i guess we'll just have to adjust
I meant to get this up much earlier, but Blogger & I were in a fight all day.
Alright folks, it's time for me to test your attention spans. As December is now upon us, I have decided to put together a mix of my favorite tracks of the past year - The Big Ticket's Mix '04 - which I will be posting gradually over the next few weeks, one track a day. Some of the included tracks have been posted here before, and likely all of them have been posted elsewhere, so it's nothing you haven't already heard. And of course, there is so much great material out there that I haven't gotten a chance to hear (or listen to enough of) this year, so this is by no means any kind of definitive anything. It's just a bunch of great tunes that have impacted me over the last year, in an order that seemed to work out alright when I put it together. Okay?
When I first thought about putting together a year-end mix, I knew almost immediately that this Arcade Fire song would be my lead-off track. There are plenty of outstanding songs from the Funeral LP that could be worthy of inclusion, but "Wake Up" was the one that jumped out at me, grabbed my attention, & demanded that I listen more closely to the rest of the record. I've listened to it countless times over the past few months, and it still manages to overpower me & yank at my emotions. And so it begins.
I've got plenty more to say about the Arcade Fire below.
While this isn't part of the aforementioned mix, it is (or was) Wednesday. so therefore I figured it was time for some more Tom Waits. Originally appearing on 1983's Swordfishtrombones, "In The Neighborhood" seemed like an appropriate song for this post, given the Arcade Fire's four song "Neighborhood" suite that dominates the first half of Funeral, though the town in Waits' ballad seems like a far more bleak place than Win Butler's.
It certainly was a wild Saturday nite @ the 400 Bar, though some chick owes me $7.
Apparently, every Mpls blogger & their sister's boyfriend's old roommate was at the 400 Bar this past Saturday nite to check out the big indie buzz band of the moment, Montreal's The Arcade Fire. And yeah, I was there too, along my pal JRDN & Jim from How Was The Show. And while I featured the band in a somewhat lackluster recent post, I had to write a few more words about them after finally catching their live performance, (which you can download via flac torrent; big thanks to More Cowbell for the link etc).
The positive word-of-mouth surrounding the Arcade Fire, and notably their live acumen, has already been written about incessantly around the blogosphere (so I'm not shedding new light on anything here). But with the band rolling into Mpls for the first time, the obvious question presents itself: do they live up to the hype? If we're talking about the songcraft of Win Butler & Co., I'd already been converted. The band's debut album Funeral has grown slowly but surely on me since its September release, to the point where it's getting hard to take it out of my cd player & will almost certainly be around the top of my "best of" list at the end of the year.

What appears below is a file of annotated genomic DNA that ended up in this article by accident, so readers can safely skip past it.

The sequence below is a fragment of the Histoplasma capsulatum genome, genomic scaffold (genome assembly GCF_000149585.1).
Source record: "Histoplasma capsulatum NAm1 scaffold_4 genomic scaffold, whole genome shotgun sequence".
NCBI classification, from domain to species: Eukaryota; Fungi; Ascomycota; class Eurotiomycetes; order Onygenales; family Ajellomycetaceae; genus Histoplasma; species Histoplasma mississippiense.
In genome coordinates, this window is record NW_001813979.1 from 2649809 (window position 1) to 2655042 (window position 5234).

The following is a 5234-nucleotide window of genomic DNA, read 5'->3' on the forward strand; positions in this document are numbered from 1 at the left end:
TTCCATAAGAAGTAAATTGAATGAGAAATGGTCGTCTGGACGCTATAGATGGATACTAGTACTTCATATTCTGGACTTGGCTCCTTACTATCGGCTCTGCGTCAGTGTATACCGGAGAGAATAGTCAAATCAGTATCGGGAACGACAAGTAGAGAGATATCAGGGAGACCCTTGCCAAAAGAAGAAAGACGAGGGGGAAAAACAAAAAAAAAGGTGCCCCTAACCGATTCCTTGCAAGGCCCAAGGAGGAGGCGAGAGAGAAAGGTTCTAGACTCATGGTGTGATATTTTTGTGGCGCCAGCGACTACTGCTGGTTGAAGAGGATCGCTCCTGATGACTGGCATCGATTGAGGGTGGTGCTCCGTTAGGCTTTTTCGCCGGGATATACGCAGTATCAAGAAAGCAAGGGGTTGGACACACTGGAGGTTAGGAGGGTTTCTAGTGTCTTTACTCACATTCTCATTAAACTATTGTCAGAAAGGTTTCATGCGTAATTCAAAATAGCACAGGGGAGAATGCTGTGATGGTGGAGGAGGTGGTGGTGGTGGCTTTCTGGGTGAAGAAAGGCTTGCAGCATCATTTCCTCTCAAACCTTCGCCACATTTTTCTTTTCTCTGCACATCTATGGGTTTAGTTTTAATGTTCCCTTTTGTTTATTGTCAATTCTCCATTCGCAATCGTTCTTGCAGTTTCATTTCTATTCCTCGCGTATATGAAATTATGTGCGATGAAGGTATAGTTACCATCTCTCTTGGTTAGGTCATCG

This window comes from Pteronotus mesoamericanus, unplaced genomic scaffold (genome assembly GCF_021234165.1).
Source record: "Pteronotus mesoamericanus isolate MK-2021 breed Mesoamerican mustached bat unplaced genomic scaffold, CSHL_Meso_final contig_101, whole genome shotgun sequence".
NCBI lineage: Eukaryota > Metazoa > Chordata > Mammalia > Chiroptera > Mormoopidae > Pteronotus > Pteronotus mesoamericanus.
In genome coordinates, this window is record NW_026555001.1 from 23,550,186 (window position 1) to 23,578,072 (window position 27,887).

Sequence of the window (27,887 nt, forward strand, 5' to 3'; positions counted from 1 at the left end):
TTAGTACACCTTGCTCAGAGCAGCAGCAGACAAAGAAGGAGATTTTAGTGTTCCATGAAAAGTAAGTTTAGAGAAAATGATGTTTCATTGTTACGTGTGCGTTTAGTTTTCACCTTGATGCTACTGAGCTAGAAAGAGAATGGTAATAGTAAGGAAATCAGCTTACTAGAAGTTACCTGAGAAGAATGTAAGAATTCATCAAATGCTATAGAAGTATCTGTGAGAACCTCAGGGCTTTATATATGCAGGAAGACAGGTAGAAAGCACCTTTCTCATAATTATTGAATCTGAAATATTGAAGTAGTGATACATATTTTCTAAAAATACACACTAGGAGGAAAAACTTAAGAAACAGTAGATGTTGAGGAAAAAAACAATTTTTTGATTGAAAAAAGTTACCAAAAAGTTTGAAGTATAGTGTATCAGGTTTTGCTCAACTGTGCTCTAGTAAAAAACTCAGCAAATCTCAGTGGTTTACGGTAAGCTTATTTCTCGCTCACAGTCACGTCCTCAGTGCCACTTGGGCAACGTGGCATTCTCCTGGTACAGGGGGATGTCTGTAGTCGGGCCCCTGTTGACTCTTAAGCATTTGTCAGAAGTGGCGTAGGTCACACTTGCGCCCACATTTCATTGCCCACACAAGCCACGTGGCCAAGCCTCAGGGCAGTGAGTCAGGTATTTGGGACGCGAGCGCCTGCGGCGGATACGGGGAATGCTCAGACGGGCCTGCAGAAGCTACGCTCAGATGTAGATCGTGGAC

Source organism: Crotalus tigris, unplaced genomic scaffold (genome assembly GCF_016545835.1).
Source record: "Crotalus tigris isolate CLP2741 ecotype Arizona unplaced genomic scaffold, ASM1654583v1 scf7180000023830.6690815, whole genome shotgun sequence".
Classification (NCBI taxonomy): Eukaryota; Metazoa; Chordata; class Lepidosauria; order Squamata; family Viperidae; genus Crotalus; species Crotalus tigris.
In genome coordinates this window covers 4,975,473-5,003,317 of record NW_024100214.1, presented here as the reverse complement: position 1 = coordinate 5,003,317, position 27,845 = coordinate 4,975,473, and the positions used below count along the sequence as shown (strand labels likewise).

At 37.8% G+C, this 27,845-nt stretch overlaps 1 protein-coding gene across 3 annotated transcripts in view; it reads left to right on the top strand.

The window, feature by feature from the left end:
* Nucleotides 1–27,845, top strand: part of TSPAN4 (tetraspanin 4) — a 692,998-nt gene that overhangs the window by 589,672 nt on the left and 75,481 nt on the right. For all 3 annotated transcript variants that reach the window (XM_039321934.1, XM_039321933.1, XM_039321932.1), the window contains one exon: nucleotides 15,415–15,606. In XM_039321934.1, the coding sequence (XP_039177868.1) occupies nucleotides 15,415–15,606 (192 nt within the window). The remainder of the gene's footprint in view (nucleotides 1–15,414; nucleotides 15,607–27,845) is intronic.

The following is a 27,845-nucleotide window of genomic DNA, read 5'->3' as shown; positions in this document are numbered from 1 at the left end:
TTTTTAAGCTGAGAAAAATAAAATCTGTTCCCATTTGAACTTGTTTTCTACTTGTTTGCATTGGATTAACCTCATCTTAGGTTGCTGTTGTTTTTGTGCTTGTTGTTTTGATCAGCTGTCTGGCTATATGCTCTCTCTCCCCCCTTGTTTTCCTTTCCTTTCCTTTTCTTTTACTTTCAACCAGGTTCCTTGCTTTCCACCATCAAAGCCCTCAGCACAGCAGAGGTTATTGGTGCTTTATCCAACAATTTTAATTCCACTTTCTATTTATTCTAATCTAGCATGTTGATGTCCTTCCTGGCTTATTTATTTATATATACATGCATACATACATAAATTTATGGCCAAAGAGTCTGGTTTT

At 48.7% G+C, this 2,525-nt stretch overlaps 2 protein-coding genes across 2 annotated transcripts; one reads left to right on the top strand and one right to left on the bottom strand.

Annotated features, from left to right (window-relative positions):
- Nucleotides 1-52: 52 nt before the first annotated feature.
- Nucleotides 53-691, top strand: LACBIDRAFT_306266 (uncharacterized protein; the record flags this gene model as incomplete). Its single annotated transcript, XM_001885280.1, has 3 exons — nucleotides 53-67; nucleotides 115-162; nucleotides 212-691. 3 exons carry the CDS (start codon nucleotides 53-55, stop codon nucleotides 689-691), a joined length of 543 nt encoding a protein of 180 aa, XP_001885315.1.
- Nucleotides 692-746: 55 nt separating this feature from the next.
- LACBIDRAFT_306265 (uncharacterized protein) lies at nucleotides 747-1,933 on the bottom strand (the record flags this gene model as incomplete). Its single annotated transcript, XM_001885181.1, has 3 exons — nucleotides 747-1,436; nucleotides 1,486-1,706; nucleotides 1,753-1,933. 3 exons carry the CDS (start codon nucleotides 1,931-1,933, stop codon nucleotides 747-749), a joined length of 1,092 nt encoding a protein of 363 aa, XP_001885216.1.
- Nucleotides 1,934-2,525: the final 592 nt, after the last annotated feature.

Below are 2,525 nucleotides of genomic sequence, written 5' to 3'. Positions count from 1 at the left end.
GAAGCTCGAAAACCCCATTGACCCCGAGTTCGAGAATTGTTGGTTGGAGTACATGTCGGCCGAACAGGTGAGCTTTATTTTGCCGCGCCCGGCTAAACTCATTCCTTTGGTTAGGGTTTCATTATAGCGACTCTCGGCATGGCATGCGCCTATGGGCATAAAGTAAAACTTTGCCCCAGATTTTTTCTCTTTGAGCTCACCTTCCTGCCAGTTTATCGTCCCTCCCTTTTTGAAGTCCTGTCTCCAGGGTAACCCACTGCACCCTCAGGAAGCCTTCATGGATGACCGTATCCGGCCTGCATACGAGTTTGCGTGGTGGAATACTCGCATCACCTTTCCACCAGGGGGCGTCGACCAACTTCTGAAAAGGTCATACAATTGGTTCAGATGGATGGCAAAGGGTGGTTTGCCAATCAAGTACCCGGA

Funeral is a snapshot of suburban kids & their playful imaginations, and the Arcade Fire's live show allows you entrance to that realm of youthful playfulness & exuberance. Despite having seven people on a cramped stage (after soundchecking in front of an audience), the band still manages to stomp around & make a ruckus, slamming tambourines into the wall, smashing cracked cymbals, banging on each other's helmets (yes, helmets). At one point during "Neighborhood #2 (Laika)", Win's brother Will leaps into the crowd & then climbs back up on stage, getting all up in Win's face as if he was trying to annoy his bro during his favorite tv show. Later, he & Win's wife, Regine Chassagne, will chase each other around the stage, with Will throwing a plastic toy cow in her direction. And this is a rock show?
Still, with all these shannanigans going on, the group's sound is enormous, with all seven belting out melodies & switching instruments. It feels beyond mere indie rock, leaning more toward the orchestral. Regine & Richard Reed Parry take turns on the accordion, and later Parry whips out the upright bass. Will turns his attention to the xylophone (when he's not busy drumming on the end of the synth), while Sarah Neufeld has been lovely on the violin all nite long. The songs gather & swell, Win's intense vocals complimented by Regine's more adorable & tender vocal turns. The crowd joins in, clapping hands & singing out with joy, and as things seem to be spinning out of control, the wheels somehow stay on the wagon.
In the words of Kramer: "unbridled enthusiasm." That's the Arcade Fire.